Continuing with the trend of learning more about diversity in the natural resources, a couple of weeks ago I attended a conference hosted by the Colorado Alliance for Environmental Education (CAEE) on how to better have diversity and inclusiveness in environmental education. The day’s discussion was centered upon their recent agenda to have a diversity and inclusiveness plan on how environmental organizations can increase diversity in their workplace. The common agenda goals set on this plan are to:
Increase the awareness of the value of diversity and inclusiveness in the environmental education field
increase inclusiveness skills among environmental educators
increase the diversity of environmental educators
increase the diversity of the audiences being served by environmental education
This movement to make our parks and open spaces more culturally and ethnically diverse is one I feel we can all be on board with…our parks should represent how the rest of our country looks: diverse!
Engaging Latino audiences in partnership with the Americas Latino Eco Festival during a bird walk at a local wildlife refuge.
This week I have worked on more habitat restoration and I have been monitoring the Least Terns at the Venice site. We have started to plant native grasses at Baldwin Hills Scenic Overlook in places where we have weeded. It looks great when all the weeds have been removed and there tiny bunch grass has been recently planted. I am hopeful that many of the grasses that were planted will survive and the area will look a lot different than it did with the weeds.
The Least Tern monitoring is also looking promising. The terns are sticking around this time and the crows seem to be staying away for the most part. There was a walk-through of the exclosure to check for nests and eggs and they found over forty nests! This is very exciting news, and I am keeping my fingers crossed that we will be seeing Least Tern chicks soon.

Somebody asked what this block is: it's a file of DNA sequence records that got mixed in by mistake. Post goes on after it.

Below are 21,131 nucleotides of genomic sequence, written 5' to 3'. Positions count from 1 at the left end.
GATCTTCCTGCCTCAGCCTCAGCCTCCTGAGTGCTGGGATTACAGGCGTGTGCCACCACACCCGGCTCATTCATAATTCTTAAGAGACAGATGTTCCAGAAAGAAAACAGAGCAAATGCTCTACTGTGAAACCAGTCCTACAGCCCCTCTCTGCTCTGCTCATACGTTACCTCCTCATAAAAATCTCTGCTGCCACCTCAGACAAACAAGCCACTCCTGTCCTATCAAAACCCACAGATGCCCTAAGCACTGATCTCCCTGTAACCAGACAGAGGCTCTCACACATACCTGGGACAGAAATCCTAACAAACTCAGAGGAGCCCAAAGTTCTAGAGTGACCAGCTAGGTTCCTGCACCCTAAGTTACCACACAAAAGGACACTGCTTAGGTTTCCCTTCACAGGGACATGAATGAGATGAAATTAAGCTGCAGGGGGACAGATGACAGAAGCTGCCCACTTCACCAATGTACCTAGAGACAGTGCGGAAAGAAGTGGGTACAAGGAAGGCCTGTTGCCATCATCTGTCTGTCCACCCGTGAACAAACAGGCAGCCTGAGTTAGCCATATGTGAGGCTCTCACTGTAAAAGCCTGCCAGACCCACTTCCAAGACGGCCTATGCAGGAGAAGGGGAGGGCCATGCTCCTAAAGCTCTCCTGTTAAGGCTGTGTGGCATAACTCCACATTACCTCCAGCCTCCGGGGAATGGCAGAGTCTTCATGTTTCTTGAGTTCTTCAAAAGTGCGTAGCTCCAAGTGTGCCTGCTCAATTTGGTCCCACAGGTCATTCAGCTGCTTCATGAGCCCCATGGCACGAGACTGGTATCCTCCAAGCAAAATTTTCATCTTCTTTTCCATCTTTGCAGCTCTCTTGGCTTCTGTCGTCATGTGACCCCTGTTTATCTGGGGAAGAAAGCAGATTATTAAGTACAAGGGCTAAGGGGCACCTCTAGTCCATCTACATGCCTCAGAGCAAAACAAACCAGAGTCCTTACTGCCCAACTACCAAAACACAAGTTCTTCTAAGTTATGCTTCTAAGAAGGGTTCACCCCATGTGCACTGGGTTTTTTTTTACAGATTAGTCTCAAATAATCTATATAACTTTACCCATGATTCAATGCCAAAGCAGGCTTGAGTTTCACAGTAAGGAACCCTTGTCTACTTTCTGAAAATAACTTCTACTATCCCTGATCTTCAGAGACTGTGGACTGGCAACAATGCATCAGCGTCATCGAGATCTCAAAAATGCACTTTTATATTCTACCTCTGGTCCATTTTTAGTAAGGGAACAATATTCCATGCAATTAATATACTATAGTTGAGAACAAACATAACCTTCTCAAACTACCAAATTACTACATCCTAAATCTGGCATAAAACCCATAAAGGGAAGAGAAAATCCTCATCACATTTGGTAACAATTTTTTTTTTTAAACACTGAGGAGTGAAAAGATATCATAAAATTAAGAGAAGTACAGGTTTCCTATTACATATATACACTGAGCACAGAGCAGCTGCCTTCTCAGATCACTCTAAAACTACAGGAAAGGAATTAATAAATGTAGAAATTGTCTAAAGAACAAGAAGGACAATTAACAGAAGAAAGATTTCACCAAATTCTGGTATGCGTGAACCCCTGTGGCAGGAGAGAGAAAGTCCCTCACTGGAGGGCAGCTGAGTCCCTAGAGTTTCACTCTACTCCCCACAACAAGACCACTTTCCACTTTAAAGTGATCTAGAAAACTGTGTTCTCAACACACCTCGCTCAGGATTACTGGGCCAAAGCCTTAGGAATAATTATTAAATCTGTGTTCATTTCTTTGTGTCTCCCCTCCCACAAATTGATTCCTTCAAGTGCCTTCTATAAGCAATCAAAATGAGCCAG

This week I also attended an orientation to become a volunteer at the International Bird Rescue Center. They deal with injured water birds and try to rehabilitate them to release them into the wild again. I will learn to handle the birds while they are being taken care of and I will learn how to prepare their food when they are too weak to eat on their own. I am very excited to begin volunteering and to learn many new things while helping injured birds get back to health.
About a week and a half ago, EFTA headquarters office hosted our first Jr. Birder activity! We offered this activity in conjunction with a nature day put together by Americas Latino Eco Festival (ALEF). As part of the upcoming ALEF festival in September, there are various programs focusing on the theme of nature and migratory birds. The idea behind this particular activity was to have a multigenerational (a senior care group, Circle of Care, joined families with children to participate in the day’s activities) nature day to learn, draw, and appreciate the nature and birds at Sawhill Ponds. Each participant was given a nature journal to observe nature and draw or write anything that inspired them. These nature journals will then be put on display at the Americas Latino Eco Festival in September.